Mirtazapine is a novel tetracyclic antidepressant, in overdose it frequently has a benign course with mild CNS depression and tachycardia.
Centrally acting alpha-2-adrenergic antagonist that enhances the release of serotonin and noradrenaline. It is also a histamine and serotonin (5-HT2 and 5-HT3) antagonist (therefore causing drowsiness).
- Good oral absorption
- 85% protein bound
- Massive volume of distribution >100L/kg
- Hepatic metabolism, active metabolites which are renally excreted
- Elimination half life is 20-40 hours
- Intubation: Rarely required
- Many patients are asymptomatic.
- Symptoms should occur within 4 hours related to the receptors affected:
- Mild tachycardia
- Drowsiness (in large overdoses)
- CNS depression is more likely if >1000 mg has been ingested but still this is rare. If the patient has significantly reduced GCS another cause should be sought.
- General measures
- Screening: 12 lead ECG, BSL, Paracetamol level
- Not indicated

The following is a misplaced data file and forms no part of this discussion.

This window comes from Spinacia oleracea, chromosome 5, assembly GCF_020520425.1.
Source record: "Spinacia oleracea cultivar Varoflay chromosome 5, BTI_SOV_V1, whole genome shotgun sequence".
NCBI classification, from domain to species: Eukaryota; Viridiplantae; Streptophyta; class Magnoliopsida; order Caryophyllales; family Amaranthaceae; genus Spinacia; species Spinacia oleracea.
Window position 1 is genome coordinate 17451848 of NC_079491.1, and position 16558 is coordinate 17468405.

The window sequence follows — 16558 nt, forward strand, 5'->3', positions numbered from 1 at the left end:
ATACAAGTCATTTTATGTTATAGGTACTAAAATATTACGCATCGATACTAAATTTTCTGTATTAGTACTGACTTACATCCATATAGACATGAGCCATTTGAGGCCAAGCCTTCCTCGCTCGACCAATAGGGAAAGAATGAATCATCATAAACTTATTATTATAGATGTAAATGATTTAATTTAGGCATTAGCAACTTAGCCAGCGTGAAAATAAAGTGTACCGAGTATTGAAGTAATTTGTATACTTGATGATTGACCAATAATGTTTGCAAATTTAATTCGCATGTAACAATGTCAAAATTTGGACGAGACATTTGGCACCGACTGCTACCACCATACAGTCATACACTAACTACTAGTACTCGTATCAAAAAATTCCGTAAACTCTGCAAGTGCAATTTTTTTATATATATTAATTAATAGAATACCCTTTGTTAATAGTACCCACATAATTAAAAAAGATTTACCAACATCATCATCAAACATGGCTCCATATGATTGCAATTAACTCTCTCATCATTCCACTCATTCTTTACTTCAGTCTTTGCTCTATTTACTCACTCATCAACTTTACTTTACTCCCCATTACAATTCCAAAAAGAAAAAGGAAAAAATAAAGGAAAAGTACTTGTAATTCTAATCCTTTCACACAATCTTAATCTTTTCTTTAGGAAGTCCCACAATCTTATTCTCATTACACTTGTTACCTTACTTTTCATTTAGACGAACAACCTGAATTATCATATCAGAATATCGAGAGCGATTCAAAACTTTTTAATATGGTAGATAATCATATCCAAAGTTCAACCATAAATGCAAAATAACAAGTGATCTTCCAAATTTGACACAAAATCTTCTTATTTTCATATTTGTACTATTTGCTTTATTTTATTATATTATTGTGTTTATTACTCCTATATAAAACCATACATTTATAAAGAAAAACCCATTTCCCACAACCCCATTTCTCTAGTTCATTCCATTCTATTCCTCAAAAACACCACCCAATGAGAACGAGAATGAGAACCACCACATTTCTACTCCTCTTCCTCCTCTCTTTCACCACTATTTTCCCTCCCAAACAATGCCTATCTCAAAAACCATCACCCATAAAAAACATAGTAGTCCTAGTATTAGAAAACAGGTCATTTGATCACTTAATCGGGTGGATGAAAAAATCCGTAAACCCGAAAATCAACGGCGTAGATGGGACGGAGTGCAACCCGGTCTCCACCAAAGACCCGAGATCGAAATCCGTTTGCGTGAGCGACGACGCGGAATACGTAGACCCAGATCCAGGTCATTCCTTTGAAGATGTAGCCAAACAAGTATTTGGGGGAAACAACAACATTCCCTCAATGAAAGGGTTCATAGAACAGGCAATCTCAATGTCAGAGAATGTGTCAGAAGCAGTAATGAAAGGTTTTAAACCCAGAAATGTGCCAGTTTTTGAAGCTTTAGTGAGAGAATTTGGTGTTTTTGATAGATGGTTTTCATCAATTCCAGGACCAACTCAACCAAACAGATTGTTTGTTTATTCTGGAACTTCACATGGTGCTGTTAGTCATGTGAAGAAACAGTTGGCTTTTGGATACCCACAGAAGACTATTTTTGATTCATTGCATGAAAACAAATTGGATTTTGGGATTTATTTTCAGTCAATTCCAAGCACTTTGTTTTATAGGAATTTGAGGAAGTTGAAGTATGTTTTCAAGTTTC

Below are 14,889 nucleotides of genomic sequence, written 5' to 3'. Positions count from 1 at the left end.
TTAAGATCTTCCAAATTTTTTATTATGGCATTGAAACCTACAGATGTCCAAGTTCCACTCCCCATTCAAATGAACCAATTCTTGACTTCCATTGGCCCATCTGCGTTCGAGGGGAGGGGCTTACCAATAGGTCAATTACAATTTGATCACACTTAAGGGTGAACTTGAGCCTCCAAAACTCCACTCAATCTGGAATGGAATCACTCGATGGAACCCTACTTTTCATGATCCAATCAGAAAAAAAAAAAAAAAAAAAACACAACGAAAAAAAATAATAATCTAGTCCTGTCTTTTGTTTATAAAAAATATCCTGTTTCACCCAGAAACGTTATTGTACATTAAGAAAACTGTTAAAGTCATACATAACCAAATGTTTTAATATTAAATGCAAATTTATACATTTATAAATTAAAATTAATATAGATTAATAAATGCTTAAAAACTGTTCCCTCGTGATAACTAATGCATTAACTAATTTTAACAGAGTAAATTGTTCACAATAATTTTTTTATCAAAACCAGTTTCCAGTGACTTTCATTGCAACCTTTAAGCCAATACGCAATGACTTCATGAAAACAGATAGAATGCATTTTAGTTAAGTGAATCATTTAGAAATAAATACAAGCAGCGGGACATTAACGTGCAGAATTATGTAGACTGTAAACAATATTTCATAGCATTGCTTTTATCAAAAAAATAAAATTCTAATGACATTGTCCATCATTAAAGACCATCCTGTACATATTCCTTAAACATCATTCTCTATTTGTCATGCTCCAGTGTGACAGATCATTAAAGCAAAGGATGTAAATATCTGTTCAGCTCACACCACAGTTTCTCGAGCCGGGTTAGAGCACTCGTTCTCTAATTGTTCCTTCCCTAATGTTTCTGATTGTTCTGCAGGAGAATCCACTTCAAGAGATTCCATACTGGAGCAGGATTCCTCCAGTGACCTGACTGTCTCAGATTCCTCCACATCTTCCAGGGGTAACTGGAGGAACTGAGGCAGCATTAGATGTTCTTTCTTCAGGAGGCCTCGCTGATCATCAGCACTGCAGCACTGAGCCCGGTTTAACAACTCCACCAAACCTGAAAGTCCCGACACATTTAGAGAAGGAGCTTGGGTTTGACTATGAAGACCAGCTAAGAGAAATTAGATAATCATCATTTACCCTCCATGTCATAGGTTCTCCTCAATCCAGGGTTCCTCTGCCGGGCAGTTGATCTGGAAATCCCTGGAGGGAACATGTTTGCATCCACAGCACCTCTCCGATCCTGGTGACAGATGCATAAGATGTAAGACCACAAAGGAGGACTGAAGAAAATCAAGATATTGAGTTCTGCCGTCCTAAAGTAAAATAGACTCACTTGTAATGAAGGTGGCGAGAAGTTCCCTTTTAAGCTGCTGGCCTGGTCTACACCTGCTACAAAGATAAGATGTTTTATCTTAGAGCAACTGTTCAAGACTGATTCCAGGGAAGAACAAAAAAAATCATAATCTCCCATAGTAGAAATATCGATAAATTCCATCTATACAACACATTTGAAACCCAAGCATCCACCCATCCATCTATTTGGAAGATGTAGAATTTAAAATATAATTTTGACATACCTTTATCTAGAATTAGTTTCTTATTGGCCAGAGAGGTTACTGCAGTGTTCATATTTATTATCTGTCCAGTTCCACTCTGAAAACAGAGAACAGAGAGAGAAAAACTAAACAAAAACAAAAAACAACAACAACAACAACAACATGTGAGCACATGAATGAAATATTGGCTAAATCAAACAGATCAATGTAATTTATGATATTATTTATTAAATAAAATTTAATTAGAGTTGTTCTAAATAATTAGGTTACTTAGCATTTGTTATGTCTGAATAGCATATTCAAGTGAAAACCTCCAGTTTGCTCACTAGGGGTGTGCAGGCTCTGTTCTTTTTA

- Not clinically useful.
- None available.
- Patients who are asymptomatic with a normal (or baseline) 12-lead ECG and vital signs are medically cleared
- Patients with mild sedation are managed supportively on the ward until symptoms resolve.
- Berling I, Isbister GK. Mirtazapine overdose is unlikely to cause major toxicity. Clinical Toxicology 2014; 52:20-24
DRUGS and TOXICANTS
Dr Neil Long BMBS FACEM FRCEM FRCPC. Emergency Physician at Burnaby Hospital in Vancouver Emergency. Loves the misery of alpine climbing and working in austere environments. Supporter of FOAMed, toxicology, tropical medicine, sim and ultrasound
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